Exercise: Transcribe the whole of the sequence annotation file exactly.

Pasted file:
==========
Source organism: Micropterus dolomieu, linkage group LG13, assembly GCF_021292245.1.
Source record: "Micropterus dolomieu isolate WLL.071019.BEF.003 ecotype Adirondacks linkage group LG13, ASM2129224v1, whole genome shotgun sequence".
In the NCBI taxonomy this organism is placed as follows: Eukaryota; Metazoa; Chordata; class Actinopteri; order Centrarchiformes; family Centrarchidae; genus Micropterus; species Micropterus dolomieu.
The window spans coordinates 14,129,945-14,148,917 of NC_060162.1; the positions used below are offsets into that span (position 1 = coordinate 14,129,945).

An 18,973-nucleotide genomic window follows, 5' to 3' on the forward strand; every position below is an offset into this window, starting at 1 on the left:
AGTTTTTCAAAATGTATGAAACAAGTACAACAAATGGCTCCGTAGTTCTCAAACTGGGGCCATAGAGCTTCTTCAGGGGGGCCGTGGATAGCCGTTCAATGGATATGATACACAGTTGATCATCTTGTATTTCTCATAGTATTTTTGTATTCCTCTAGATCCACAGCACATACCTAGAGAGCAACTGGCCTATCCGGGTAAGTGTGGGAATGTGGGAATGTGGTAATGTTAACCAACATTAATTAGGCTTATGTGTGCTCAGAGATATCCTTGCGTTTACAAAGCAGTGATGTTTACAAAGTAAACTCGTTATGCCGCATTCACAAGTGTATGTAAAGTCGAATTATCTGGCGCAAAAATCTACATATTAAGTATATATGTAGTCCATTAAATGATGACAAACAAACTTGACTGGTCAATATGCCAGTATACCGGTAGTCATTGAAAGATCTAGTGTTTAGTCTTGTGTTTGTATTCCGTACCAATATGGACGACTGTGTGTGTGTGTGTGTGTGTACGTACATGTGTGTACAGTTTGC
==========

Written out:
Source organism: Micropterus dolomieu, linkage group LG13, assembly GCF_021292245.1.
Source record: "Micropterus dolomieu isolate WLL.071019.BEF.003 ecotype Adirondacks linkage group LG13, ASM2129224v1, whole genome shotgun sequence".
In the NCBI taxonomy this organism is placed as follows: Eukaryota; Metazoa; Chordata; class Actinopteri; order Centrarchiformes; family Centrarchidae; genus Micropterus; species Micropterus dolomieu.
The window spans coordinates 14,129,945-14,148,917 of NC_060162.1; the positions used below are offsets into that span (position 1 = coordinate 14,129,945).

An 18,973-nucleotide genomic window follows, 5' to 3' on the forward strand; every position below is an offset into this window, starting at 1 on the left:
AGTTTTTCAAAATGTATGAAACAAGTACAACAAATGGCTCCGTAGTTCTCAAACTGGGGCCATAGAGCTTCTTCAGGGGGGCCGTGGATAGCCGTTCAATGGATATGATACACAGTTGATCATCTTGTATTTCTCATAGTATTTTTGTATTCCTCTAGATCCACAGCACATACCTAGAGAGCAACTGGCCTATCCGGGTAAGTGTGGGAATGTGGGAATGTGGTAATGTTAACCAACATTAATTAGGCTTATGTGTGCTCAGAGATATCCTTGCGTTTACAAAGCAGTGATGTTTACAAAGTAAACTCGTTATGCCGCATTCACAAGTGTATGTAAAGTCGAATTATCTGGCGCAAAAATCTACATATTAAGTATATATGTAGTCCATTAAATGATGACAAACAAACTTGACTGGTCAATATGCCAGTATACCGGTAGTCATTGAAAGATCTAGTGTTTAGTCTTGTGTTTGTATTCCGTACCAATATGGACGACTGTGTGTGTGTGTGTGTGTGTACGTACATGTGTGTACAGTTTGC